Update of the anti-money laundering law: one year on

The National Defense Authorization Act for Fiscal Year 2021 came into effect in early 2021, after Congress overturned then President Trump’s veto. Division F of the NDAA consists of the Money Laundering Act of 2020 (“AMLA”). AMLA expands many Bank Secrecy Act (“BSA”) requirements, and FinCEN has continued to publish guidance, reports and regulatory proposals since our previous blog post summarizing developments in the first six months following the adoption of AMLA. The following is a summary of additional AML developments that have occurred in the second half of 2021.

Arts and Antiques

FinCEN announced in September a Regulatory Proposal Advance Notice (ANPRM) to solicit public comment on issues relating to the implementation of the AMLA changes relating to the antiques trade. The LBA amended the BSA by adding to the BSA’s definition of “financial institution” a person engaged in the antique trade.

The ANPRM notes that money launderers and terrorist financiers can exploit certain characteristics of the antiques trade to escape detection by law enforcement. These characteristics include client confidentiality, the challenges of accurately documenting provenance, the use of intermediaries, and the subjectivity of antiques prices. The ANPRM asked many questions, including:

  • Seek out descriptions of the roles, responsibilities and activities of those involved in the antiques trade
  • How Transactions Related to the Antiques Trade Are Generally Funded and Facilitated
  • The type of information a buyer typically learns about a seller, co-signer, or intermediary in the sale of antiques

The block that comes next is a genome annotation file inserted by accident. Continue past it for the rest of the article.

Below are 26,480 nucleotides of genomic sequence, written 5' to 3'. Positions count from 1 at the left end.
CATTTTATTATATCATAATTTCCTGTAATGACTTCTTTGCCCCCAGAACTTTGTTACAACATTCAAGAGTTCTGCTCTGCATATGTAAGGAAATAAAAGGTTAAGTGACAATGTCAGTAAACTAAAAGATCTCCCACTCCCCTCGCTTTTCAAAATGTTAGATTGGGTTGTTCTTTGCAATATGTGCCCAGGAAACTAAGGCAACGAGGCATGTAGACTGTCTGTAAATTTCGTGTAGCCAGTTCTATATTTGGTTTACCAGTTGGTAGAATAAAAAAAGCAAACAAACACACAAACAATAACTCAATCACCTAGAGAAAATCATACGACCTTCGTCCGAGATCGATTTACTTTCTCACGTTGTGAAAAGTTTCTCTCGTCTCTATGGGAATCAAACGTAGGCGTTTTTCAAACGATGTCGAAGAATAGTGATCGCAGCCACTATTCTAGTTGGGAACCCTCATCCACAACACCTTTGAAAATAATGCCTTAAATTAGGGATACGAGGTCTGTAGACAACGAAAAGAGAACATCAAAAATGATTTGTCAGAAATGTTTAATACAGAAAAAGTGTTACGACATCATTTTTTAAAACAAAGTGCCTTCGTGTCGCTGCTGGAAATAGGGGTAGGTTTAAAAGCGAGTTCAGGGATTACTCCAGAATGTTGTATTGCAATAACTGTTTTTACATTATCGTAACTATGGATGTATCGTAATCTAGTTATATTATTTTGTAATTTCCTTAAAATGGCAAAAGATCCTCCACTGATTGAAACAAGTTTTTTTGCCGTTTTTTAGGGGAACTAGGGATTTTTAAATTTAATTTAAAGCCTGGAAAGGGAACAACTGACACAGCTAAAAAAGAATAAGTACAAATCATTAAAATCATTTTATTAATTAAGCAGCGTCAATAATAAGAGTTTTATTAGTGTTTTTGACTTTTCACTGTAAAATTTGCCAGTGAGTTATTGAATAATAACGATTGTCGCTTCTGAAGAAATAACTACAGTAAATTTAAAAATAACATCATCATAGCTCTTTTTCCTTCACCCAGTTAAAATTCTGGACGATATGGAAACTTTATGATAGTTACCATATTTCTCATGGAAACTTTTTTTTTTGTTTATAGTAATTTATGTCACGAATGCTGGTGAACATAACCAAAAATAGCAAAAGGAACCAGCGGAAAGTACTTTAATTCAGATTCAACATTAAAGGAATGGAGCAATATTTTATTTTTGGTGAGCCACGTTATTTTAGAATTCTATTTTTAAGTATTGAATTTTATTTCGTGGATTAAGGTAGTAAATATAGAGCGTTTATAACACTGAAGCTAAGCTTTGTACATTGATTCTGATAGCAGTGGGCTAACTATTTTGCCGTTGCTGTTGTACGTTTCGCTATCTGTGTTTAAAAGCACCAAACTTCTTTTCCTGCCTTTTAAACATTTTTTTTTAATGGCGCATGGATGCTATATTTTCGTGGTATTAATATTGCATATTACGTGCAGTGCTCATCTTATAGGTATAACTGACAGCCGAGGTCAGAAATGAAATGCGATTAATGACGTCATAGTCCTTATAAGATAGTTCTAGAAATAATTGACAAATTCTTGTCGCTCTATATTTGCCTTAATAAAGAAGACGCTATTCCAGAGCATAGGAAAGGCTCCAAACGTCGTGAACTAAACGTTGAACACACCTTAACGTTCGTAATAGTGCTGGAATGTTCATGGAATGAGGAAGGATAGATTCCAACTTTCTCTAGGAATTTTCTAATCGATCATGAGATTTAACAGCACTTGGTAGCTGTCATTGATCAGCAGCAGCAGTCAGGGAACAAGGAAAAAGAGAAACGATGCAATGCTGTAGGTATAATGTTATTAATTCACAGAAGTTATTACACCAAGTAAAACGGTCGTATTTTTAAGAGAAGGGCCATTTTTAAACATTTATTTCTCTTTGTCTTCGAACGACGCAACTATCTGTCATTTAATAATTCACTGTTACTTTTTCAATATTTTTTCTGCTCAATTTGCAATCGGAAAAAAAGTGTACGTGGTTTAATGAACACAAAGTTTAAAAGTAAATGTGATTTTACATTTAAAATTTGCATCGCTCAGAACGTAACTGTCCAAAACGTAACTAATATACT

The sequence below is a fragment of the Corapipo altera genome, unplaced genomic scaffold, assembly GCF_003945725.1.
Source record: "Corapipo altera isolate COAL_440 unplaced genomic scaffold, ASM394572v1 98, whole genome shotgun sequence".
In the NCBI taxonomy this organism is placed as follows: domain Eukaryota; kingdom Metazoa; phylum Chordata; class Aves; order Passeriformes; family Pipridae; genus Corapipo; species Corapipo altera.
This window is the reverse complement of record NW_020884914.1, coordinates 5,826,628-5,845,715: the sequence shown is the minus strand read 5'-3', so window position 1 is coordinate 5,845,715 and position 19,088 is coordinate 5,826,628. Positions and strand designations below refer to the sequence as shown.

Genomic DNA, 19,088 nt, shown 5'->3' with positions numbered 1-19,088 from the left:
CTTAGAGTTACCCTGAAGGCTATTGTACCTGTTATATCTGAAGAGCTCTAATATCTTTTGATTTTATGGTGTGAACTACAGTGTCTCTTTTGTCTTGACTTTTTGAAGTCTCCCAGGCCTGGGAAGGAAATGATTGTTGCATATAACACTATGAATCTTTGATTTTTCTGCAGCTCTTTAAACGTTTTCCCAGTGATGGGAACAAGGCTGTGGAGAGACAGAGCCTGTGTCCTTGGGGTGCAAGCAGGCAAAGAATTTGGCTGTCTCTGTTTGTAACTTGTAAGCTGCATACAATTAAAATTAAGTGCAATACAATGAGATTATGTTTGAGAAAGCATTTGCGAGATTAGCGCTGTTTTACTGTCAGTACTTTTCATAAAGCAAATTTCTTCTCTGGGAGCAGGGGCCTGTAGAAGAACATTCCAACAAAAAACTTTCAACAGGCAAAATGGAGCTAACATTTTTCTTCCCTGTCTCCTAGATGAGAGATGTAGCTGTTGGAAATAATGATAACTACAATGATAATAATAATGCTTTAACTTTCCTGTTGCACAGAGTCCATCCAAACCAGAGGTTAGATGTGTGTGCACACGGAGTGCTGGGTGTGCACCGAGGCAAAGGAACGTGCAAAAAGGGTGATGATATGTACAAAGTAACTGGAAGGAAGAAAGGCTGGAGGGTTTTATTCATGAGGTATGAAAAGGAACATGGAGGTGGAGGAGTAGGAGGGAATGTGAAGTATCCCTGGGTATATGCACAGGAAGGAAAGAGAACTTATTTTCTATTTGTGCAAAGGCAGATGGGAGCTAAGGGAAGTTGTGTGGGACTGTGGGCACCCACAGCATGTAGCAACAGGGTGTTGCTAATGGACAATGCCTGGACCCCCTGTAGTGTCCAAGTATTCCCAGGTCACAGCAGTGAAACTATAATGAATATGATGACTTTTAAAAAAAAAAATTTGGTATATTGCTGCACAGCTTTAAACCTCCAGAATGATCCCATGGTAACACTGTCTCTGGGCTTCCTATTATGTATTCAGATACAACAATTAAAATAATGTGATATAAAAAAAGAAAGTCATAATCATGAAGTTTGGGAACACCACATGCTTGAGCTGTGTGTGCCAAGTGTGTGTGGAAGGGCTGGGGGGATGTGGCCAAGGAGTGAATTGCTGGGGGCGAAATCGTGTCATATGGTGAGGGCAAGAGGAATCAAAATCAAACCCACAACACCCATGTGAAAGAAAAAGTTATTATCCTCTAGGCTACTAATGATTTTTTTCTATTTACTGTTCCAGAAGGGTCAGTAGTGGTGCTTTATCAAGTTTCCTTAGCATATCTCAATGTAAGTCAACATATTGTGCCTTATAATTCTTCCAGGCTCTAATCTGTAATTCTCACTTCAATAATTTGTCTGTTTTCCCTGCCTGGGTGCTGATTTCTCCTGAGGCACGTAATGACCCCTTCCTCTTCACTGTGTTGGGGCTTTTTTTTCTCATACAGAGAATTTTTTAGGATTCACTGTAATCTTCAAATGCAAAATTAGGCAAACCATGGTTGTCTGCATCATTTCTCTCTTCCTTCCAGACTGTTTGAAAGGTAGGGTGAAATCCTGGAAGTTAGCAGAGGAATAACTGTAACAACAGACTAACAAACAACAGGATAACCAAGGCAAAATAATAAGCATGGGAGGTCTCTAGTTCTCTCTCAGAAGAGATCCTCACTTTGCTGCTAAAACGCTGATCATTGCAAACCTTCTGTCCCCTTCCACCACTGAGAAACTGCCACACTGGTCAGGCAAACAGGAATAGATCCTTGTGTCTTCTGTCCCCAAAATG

• What parts of the market are most vulnerable to money laundering and terrorist financing risks, and the geographic locations where these vulnerabilities tend to occur
  • How “antiques” and “antiques trade” should be defined for the purposes of FinCEN regulation
  • What should be the requirements for filing antiques-related suspicious activity reports

FinCEN required written comments to be submitted by October 25, 2021, and it publicly shared 37 comments from various parties, including auction houses, coin collectors, non-governmental organizations and associations. professional.

Sharing information on threat patterns and trends

Section 6206 of the AMLA amended the BSA to require FinCEN to publish, at least once a year, information on trends and trends in threats in order to provide “meaningful information on the preparation, use and the value ”of suspicious activity reports (“ SARs ”) filed by financial institutions as well as other reports filed by financial institutions under the BSA. These publications should include typologies relating to new patterns and trends in money laundering and terrorist financing threats.